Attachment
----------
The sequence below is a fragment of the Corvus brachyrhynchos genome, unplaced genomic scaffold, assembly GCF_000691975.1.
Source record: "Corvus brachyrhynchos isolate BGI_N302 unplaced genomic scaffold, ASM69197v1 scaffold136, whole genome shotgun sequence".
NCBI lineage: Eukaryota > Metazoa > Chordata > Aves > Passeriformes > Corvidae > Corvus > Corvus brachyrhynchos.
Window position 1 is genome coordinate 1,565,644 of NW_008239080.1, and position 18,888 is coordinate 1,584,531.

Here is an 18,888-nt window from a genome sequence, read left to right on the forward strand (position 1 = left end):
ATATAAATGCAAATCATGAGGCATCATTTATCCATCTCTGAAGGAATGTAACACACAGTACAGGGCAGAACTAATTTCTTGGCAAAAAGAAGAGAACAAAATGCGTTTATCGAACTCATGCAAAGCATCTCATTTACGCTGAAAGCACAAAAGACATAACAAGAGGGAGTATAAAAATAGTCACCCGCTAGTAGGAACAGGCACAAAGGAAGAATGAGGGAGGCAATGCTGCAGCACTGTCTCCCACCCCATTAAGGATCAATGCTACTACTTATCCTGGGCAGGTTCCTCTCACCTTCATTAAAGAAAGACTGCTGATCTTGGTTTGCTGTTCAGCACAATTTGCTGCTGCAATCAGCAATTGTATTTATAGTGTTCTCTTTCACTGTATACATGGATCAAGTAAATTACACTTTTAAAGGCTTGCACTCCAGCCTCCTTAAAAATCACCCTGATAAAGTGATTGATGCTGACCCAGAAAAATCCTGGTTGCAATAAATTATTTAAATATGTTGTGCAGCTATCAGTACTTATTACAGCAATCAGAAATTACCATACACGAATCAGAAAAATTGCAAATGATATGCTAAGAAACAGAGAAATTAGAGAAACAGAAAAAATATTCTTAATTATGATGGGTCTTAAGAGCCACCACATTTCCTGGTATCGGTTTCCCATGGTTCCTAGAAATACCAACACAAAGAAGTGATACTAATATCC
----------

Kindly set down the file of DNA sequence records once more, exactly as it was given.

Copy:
The sequence below is a fragment of the Corvus brachyrhynchos genome, unplaced genomic scaffold, assembly GCF_000691975.1.
Source record: "Corvus brachyrhynchos isolate BGI_N302 unplaced genomic scaffold, ASM69197v1 scaffold136, whole genome shotgun sequence".
NCBI lineage: Eukaryota > Metazoa > Chordata > Aves > Passeriformes > Corvidae > Corvus > Corvus brachyrhynchos.
Window position 1 is genome coordinate 1,565,644 of NW_008239080.1, and position 18,888 is coordinate 1,584,531.

Here is an 18,888-nt window from a genome sequence, read left to right on the forward strand (position 1 = left end):
ATATAAATGCAAATCATGAGGCATCATTTATCCATCTCTGAAGGAATGTAACACACAGTACAGGGCAGAACTAATTTCTTGGCAAAAAGAAGAGAACAAAATGCGTTTATCGAACTCATGCAAAGCATCTCATTTACGCTGAAAGCACAAAAGACATAACAAGAGGGAGTATAAAAATAGTCACCCGCTAGTAGGAACAGGCACAAAGGAAGAATGAGGGAGGCAATGCTGCAGCACTGTCTCCCACCCCATTAAGGATCAATGCTACTACTTATCCTGGGCAGGTTCCTCTCACCTTCATTAAAGAAAGACTGCTGATCTTGGTTTGCTGTTCAGCACAATTTGCTGCTGCAATCAGCAATTGTATTTATAGTGTTCTCTTTCACTGTATACATGGATCAAGTAAATTACACTTTTAAAGGCTTGCACTCCAGCCTCCTTAAAAATCACCCTGATAAAGTGATTGATGCTGACCCAGAAAAATCCTGGTTGCAATAAATTATTTAAATATGTTGTGCAGCTATCAGTACTTATTACAGCAATCAGAAATTACCATACACGAATCAGAAAAATTGCAAATGATATGCTAAGAAACAGAGAAATTAGAGAAACAGAAAAAATATTCTTAATTATGATGGGTCTTAAGAGCCACCACATTTCCTGGTATCGGTTTCCCATGGTTCCTAGAAATACCAACACAAAGAAGTGATACTAATATCC